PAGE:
“The levels of beneficial compounds per serving of coffee vary depending on the bean, roast and brewing method,” said first author Stephanie Schmit, PhD, MPH. “The good news is that our data presents a decreased risk of colorectal cancer regardless of what flavour or form of coffee you prefer.”
6. Coffee promotes health from Antioxidants
Coffee’s health promoting properties are likely due to the antioxidants naturally occurring in the coffee bean.
- A typical serving of coffee contains more antioxidants than typical servings of grape juice, blueberries, raspberries, and oranges.
- Antioxidants in coffee may dampen inflammation, reducing the risk of disorders related to it, like cardiovascular disease.
What are antioxidants?
Antioxidants are man-made or natural substances that may prevent or delay some types of cell damage. Antioxidants are found in many foods, including fruits and vegetables. They are also available as dietary supplements.
Examples of antioxidants include: Beta-carotene, Lutein, Lycopene, Selenium, Vitamin A, Vitamin C, Vitamin E.
Vegetables and fruits are rich sources of antioxidants. There is good evidence that eating a diet with lots of vegetables and fruits is healthy and lowers risks of certain diseases. But it isn’t clear whether this is because of the antioxidants, something else in the foods, or other factors.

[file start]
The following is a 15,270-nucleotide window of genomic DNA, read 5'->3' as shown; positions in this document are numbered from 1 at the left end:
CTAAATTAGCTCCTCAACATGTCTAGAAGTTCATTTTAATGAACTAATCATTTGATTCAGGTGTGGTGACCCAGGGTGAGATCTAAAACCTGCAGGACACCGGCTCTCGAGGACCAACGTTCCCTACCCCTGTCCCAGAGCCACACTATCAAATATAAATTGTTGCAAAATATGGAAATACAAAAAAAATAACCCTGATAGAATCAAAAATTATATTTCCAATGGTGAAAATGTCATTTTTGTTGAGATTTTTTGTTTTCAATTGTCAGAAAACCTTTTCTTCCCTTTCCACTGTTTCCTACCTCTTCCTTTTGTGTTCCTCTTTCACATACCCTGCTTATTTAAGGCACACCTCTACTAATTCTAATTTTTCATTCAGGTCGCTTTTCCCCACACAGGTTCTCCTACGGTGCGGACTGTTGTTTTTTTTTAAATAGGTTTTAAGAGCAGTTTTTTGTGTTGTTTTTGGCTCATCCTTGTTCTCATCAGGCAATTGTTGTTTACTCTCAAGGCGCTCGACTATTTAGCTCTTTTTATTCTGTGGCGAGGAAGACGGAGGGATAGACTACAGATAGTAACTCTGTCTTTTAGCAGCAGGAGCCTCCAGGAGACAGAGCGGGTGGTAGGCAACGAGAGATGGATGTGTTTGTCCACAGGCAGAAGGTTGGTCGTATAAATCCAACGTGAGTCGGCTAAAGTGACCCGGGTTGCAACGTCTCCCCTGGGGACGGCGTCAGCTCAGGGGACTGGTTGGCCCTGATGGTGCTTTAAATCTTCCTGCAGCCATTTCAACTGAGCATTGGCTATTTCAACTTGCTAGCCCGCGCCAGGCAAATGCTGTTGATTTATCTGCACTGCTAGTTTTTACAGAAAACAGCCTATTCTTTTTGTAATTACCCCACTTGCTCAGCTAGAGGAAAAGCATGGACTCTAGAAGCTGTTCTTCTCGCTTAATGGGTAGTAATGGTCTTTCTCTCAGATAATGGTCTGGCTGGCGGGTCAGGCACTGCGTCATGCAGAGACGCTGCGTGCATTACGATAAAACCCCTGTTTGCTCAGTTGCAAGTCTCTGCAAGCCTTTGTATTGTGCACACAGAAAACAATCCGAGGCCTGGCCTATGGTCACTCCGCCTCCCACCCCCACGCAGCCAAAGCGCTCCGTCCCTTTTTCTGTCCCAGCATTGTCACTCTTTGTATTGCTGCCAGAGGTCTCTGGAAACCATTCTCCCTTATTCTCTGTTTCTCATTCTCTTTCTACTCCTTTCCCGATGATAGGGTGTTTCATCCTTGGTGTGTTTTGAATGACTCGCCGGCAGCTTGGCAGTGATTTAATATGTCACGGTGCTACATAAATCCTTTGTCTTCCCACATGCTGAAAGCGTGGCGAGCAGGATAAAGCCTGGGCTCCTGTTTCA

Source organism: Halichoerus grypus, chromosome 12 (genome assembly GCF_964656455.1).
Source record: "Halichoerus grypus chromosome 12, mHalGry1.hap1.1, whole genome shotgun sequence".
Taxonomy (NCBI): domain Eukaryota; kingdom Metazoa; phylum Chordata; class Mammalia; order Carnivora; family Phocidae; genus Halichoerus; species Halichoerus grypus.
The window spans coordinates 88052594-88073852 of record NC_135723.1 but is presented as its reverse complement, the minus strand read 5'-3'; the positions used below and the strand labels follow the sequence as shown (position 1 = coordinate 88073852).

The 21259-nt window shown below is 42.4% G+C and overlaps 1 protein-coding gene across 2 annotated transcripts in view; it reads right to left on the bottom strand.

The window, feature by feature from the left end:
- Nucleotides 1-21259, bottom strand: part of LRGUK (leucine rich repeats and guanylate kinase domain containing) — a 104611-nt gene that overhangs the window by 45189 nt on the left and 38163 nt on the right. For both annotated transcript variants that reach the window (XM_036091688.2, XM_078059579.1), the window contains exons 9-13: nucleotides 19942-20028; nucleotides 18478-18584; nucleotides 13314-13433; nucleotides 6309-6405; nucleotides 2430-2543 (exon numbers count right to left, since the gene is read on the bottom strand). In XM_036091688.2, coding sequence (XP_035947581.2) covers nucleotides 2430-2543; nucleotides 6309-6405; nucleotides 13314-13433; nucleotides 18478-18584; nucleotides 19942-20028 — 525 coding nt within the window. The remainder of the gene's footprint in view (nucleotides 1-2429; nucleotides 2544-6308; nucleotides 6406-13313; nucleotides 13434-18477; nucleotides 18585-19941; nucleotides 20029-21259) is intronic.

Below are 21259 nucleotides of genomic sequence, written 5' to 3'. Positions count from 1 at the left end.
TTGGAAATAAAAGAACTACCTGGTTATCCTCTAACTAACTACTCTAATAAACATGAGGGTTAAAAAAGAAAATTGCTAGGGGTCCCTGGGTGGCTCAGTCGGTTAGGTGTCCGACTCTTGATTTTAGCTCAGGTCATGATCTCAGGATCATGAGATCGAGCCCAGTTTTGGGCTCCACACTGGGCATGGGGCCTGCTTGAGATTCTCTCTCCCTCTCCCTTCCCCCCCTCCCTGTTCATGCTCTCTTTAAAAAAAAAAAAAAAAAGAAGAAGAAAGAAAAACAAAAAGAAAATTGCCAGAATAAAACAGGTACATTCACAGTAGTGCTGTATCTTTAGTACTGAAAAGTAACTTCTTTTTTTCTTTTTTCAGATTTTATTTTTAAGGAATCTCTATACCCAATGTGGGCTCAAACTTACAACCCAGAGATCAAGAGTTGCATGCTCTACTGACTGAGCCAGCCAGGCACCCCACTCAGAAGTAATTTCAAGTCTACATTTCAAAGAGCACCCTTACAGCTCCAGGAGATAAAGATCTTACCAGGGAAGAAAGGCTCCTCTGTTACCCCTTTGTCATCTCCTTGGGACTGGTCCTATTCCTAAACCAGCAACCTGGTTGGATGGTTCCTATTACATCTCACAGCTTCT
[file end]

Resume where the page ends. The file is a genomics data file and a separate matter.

How safe or beneficial is coffee then?
For most people, coffee can be a healthy part of the diet and there is no reason to not enjoy a couple cups a day unless you can’t control your consumption.
However, coffee may not be beneficial for everyone. Those with certain heart conditions, caffeine sensitivity, and woman who are pregnant should stick to decaf or tea.
Also, those that drink coffee in excess may be negating some of the benefits because of the large amounts of caffeine they are consuming. These people may benefit from a caffeine detox to reset their caffeine tolerance to more moderate levels.
The key is moderation, which is typically 2-3 cups a day, to get the coffee health benefits but avoid the negative issues associated with too much caffeine.
For more information on the possible negative aspects of coffee / caffeine, read our blog article Negative effects of coffee: The ups and downs of caffeine.
Read more on the importance of keeping health over 60 in volume 2.
Volume two: Looking after your health and well-being after 60
– EurekAlert!, New study links coffee consumption to decreased risk of colorectal cancer, 1 April 2016. Read full article
– 4 Surprising Benefits of Coffee, January 4, 2017, Alissa Sauer. Read full article
– WebMD, Coffee and Your Health, Neil Osterweil. Read full article
– Archives of Internal Medicine, A prospective study of coffee drinking and suicide in women. Kawachi I; Willett, W; Colditz, G; Stampfer M; Speizer, F. 11 March 1996. Read full article
– The JAMA Network, Coffee, Caffeine, and Risk of Depression Among Women. Lucas, M; Mirzaei, F; Pan, A. 26 September, 2011. Read full article
– Caffeineinformer, 19 Good Health Reasons To Drink Coffee. Read full article
– MedlinePlus, Antioxidants. Read more